Editorial

Hands off Beirut

Supporters of Lebanon's Hezbollah and Amal Movement gesture as they ride in a car in Marjayoun, Lebanon May 7, 2018. REUTERS/Aziz Taher

Monday’s acts of intimidation and violence on Beirut’s streets, at the hands of unruly thugs, have struck at the heart of Lebanese of every region, sect and tribe.

That’s because Beirut has never been a one-sect or one-party city. It is a melting pot.

Every Lebanese has a bit of himself or herself in Beirut.

And in addition to embracing all the country’s sects and political parties, the city has also long taken in refugees and downtrodden political exiles from other countries in the region.

Beirut is the jewel in Lebanon’s crown. The city is a center of higher learning and of medical treatment, with its multitude of universities and health facilities; it is a hub for trade and commerce; and it is a key center for tourism, with its history dating back thousands of years and the city’s Roman past tangible as you walk through its streets.

After controversial parliamentary elections, Lebanon is now charged with tension that could easily turn deadly.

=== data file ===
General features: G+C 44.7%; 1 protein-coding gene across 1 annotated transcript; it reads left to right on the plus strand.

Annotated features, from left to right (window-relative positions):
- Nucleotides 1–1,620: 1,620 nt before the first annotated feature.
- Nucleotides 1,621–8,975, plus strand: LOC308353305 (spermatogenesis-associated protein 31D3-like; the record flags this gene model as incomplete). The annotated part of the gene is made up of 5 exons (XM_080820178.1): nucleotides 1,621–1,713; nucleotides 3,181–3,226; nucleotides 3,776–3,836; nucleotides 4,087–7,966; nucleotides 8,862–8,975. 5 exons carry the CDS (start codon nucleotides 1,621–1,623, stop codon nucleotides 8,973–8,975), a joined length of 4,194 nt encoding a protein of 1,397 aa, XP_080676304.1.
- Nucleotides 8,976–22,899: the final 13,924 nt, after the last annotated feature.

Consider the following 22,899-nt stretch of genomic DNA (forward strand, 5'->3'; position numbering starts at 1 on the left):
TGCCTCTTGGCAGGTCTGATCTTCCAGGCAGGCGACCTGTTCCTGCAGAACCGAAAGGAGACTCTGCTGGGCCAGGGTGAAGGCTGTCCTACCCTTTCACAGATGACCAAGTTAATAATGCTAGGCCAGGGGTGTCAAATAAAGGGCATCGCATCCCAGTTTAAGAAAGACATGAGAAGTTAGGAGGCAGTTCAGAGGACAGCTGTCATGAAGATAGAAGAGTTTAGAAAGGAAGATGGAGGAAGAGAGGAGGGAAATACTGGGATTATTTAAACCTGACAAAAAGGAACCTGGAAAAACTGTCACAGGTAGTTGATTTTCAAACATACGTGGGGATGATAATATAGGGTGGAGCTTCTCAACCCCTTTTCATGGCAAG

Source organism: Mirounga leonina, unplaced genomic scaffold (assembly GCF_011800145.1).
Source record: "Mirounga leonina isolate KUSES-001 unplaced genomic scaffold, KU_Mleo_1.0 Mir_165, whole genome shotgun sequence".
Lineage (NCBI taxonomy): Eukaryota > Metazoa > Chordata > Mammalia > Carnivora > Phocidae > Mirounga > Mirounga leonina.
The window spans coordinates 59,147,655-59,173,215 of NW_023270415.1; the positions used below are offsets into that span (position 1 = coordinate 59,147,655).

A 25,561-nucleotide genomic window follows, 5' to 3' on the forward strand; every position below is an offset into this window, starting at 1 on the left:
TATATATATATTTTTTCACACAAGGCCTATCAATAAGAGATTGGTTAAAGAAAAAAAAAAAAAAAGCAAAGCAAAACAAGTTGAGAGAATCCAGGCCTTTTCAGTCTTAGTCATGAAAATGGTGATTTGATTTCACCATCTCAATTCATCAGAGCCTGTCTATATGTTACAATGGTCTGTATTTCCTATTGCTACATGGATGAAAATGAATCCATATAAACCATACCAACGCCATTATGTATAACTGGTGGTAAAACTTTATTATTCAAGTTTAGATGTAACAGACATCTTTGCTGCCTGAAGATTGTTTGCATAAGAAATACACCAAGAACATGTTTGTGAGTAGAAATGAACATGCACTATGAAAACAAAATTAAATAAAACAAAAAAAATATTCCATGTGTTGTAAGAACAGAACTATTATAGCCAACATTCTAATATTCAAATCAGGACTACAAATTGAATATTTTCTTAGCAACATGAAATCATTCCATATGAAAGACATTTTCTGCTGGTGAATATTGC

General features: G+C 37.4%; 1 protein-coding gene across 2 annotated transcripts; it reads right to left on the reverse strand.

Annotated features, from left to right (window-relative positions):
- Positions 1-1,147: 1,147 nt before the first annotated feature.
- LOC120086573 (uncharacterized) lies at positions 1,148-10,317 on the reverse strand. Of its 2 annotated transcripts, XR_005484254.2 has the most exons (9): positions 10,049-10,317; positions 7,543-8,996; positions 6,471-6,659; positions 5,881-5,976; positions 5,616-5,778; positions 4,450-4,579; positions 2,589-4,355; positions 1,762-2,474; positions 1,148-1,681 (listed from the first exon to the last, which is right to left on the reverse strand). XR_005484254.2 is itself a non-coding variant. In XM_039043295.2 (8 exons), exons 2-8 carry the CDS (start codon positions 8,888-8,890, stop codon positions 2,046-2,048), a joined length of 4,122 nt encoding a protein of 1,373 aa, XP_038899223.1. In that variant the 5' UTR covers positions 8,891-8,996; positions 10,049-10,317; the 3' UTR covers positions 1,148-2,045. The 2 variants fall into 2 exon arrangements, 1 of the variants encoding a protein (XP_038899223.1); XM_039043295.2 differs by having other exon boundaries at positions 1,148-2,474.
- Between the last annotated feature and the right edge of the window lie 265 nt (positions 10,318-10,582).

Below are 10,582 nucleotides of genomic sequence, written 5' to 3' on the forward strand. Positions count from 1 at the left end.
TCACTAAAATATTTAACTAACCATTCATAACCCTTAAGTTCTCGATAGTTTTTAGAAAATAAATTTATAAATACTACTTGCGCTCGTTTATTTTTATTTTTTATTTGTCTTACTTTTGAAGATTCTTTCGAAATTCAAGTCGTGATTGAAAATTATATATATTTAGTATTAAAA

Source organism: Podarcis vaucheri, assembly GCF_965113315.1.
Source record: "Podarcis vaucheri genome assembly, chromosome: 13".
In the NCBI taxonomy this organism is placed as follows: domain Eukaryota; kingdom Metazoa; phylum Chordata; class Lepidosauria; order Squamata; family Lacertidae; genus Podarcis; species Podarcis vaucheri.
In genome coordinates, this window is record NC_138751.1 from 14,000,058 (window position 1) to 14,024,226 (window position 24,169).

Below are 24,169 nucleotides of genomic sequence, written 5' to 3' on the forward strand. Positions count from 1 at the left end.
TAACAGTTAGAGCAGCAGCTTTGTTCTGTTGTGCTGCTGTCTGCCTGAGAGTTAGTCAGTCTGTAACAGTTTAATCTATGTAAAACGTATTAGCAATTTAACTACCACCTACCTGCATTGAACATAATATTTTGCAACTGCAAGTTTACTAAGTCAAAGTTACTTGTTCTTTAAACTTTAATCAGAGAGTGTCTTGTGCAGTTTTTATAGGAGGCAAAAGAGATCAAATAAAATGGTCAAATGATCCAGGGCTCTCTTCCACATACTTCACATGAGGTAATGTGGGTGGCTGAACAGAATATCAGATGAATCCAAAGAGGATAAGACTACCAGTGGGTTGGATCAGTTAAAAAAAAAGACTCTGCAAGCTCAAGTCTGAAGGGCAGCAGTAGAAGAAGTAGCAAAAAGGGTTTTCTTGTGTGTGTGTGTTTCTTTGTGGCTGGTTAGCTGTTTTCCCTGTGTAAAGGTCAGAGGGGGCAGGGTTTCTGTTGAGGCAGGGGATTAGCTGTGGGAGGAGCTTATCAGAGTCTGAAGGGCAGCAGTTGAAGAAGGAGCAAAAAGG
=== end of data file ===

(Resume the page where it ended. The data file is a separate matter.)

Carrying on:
And as they have in the past, threatening or violent acts could again become the catalyst for dramatic events whose trajectory nobody can foresee.

So, where to from here?

First of all, politicians who day in, day out have been expressing their appreciation for and ties to Beirut must rein in these thugs immediately – not after the damage has been done.

Beirut is not a place to settle scores. Every effort must be made to safeguard, nurture and develop it as a city that unites the country. Beirut deserves this and more.

Speaker Nabih Berri disowned and condemned the motorcycle gangs and others who created havoc in Beirut Monday, even though they mainly came from his party and those of his allies.

The speaker hit the nail on the head when he spoke in the name of all Lebanese and declared: “The dignity of Beirut and that of its families and leaders, and historical leaders, emanates from our dignity, and to abuse that is abusing the dignity of all the Lebanese.”

Beirut is a beacon of unity for a fractured Lebanon. The speaker’s call is one that everyone must heed – don’t touch Beirut.

 
A version of this article appeared in the print edition of The Daily Star on May 09, 2018, on page 1.

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